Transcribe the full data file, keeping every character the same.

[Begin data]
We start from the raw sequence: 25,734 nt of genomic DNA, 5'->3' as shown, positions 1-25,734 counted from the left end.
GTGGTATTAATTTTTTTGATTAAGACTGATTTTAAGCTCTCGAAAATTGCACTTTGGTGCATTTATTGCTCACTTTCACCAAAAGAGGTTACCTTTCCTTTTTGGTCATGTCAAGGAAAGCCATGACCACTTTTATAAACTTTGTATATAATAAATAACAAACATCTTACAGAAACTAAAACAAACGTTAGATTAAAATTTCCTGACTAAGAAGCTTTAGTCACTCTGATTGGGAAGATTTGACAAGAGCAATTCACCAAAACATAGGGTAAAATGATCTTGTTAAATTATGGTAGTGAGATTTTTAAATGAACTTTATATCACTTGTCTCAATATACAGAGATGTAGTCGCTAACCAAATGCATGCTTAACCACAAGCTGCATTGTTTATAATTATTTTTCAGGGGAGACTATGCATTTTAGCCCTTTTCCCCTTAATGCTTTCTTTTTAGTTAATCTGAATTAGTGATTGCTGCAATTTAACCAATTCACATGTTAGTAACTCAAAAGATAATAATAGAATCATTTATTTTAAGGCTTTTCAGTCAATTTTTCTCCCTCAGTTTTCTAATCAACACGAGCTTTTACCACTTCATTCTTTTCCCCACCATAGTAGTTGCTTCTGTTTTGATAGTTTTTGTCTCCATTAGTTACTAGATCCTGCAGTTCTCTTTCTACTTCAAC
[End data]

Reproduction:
We start from the raw sequence: 25,734 nt of genomic DNA, 5'->3' as shown, positions 1-25,734 counted from the left end.
GTGGTATTAATTTTTTTGATTAAGACTGATTTTAAGCTCTCGAAAATTGCACTTTGGTGCATTTATTGCTCACTTTCACCAAAAGAGGTTACCTTTCCTTTTTGGTCATGTCAAGGAAAGCCATGACCACTTTTATAAACTTTGTATATAATAAATAACAAACATCTTACAGAAACTAAAACAAACGTTAGATTAAAATTTCCTGACTAAGAAGCTTTAGTCACTCTGATTGGGAAGATTTGACAAGAGCAATTCACCAAAACATAGGGTAAAATGATCTTGTTAAATTATGGTAGTGAGATTTTTAAATGAACTTTATATCACTTGTCTCAATATACAGAGATGTAGTCGCTAACCAAATGCATGCTTAACCACAAGCTGCATTGTTTATAATTATTTTTCAGGGGAGACTATGCATTTTAGCCCTTTTCCCCTTAATGCTTTCTTTTTAGTTAATCTGAATTAGTGATTGCTGCAATTTAACCAATTCACATGTTAGTAACTCAAAAGATAATAATAGAATCATTTATTTTAAGGCTTTTCAGTCAATTTTTCTCCCTCAGTTTTCTAATCAACACGAGCTTTTACCACTTCATTCTTTTCCCCACCATAGTAGTTGCTTCTGTTTTGATAGTTTTTGTCTCCATTAGTTACTAGATCCTGCAGTTCTCTTTCTACTTCAAC